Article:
Based on the August forecast, total cotton planted acreage in 2012 is estimated at 12.6 million acres, the same as reported in the June Acreage report. Despite a 14-percent drop in planted acreage in 2012, harvested area is projected about 1.4 million acres above last season at 10.8 million.
Based on the latest forecast, the national abandonment rate is projected at 14 percent, compared with 2011’s record of 36 percent. The U.S. yield is estimated at 784 pounds per harvested acre, 6 pounds below 2011 and the lowest in three seasons.
Upland production is projected at 17.0 million bales, 15 percent above the 2011 crop. During the previous 20 years, the August upland cotton production forecast was above the final estimate 11 times and below it 9 times.
Past differences between the August forecast and the final upland production estimate indicate that chances are two out of three for the 2012 crop to range between 16.0 and 19.3 million bales.
Compared with the 2011 crop, upland production is expected to decline in the Southeast, Delta, and West regions, while the Southwest is projected to be significantly higher than a year ago. Based on the August estimates, the Southwest crop is expected to reach 7 million bales, 91 percent above last season’s drought-reduced 3.7 million bales. While drought conditions remain across much of the Southwest region, the forecast abandonment rate is near the long-term average at 24 percent (1.7 million acres).
The 2012 yield is forecast at 615 pounds per harvested acre, compared with a 5-year average of 688 pounds.
The Southeast is forecast to be the second largest production region in 2012, after capturing the top spot in 2011. The crop is currently projected at 4.8 million bales, down from 5 million bales last season. A lower than average abandonment rate (1 percent) and higher than average yield (864 pounds per harvested acre) is expected to make the 2012 Southeast crop the second largest since 2006.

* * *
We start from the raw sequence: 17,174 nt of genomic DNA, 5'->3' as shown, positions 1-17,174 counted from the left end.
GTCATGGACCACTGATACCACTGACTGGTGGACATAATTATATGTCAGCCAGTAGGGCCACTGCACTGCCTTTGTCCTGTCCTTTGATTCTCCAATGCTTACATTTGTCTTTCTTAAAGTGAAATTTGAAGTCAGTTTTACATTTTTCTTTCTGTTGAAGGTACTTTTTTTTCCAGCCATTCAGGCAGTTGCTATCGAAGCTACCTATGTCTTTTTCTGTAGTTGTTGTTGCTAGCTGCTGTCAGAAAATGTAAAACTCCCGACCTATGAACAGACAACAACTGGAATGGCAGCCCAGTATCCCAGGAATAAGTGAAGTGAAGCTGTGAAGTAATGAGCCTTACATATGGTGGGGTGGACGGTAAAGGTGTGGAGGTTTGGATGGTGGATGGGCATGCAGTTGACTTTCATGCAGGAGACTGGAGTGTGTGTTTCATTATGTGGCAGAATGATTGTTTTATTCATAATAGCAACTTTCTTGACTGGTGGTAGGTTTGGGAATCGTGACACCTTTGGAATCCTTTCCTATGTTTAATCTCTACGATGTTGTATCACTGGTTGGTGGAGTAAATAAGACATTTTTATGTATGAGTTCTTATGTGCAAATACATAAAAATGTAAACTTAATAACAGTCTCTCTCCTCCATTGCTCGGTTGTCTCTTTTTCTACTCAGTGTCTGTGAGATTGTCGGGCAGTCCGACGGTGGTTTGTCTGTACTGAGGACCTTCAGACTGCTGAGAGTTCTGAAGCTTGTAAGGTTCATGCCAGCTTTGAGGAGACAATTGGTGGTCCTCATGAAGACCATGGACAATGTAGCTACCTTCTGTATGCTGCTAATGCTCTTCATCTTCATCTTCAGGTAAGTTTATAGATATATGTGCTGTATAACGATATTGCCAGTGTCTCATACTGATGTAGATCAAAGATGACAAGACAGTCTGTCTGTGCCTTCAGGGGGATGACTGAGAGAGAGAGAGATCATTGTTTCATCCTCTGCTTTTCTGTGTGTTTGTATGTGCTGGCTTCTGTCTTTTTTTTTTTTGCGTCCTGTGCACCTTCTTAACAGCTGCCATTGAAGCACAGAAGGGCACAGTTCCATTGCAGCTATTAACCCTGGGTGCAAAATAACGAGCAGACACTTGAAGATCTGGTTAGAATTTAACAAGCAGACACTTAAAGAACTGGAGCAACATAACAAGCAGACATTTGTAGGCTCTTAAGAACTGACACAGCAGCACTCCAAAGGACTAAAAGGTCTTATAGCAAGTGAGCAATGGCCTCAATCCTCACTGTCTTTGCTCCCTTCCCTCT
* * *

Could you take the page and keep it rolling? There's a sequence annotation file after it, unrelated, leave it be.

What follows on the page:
In the Delta, a cotton crop near its 5-year average is currently projected for 2012. Production is expected to reach 4 million bales, compared with 4.5 million in 2011. A 13-percent reduction in area this season more than offset a slightly higher yield. The Delta yield is currently projected at 911 pounds per harvested acre, 2 pounds above the 5-year average.
In the West, upland production is expected to reach 1.3 million bales, compared with 1.5 million in 2011. Despite lower area, a record yield of 1,553 pounds per harvested acre is projected, making the region’s upland crop the second largest since 2006. Extra-long staple (ELS) production remains concentrated in California, where more than 90 percent of the ELS crop is produced.
Textiles | On 24th Mar 2017
Li & Fung Limited, the world's leader in consumer goods design,...
Apparel/Garments | On 24th Mar 2017
In a step towards using the internet to bring small businesses around ...
Fabric does not restrict us from fashion trends
Global Organic Textile Standard
‘GOTS is a very efficient supply chain management tool, especially for...
‘Indian footwear market is nascent and largely a trend follower’
Nature Works LLC
Eamonn Tighe, Fibres and Nonwovens - Business Development Manager of...
Suominen Corporation is a manufacturer of nonwovens as roll goods for...
The Indian market has huge potential in technical textiles, and by far,...
Bridal couture created with rich Indian heritage, exquisite craftsmanship...
Somaiya Kala Vidya
Among the many honours showered on Frater, including Fulbright and Ford...
Label Ritu Kumar
‘Classics will return’ "There are a lot of people wearing western clothes ...
Textiles | On 24th Mar 2017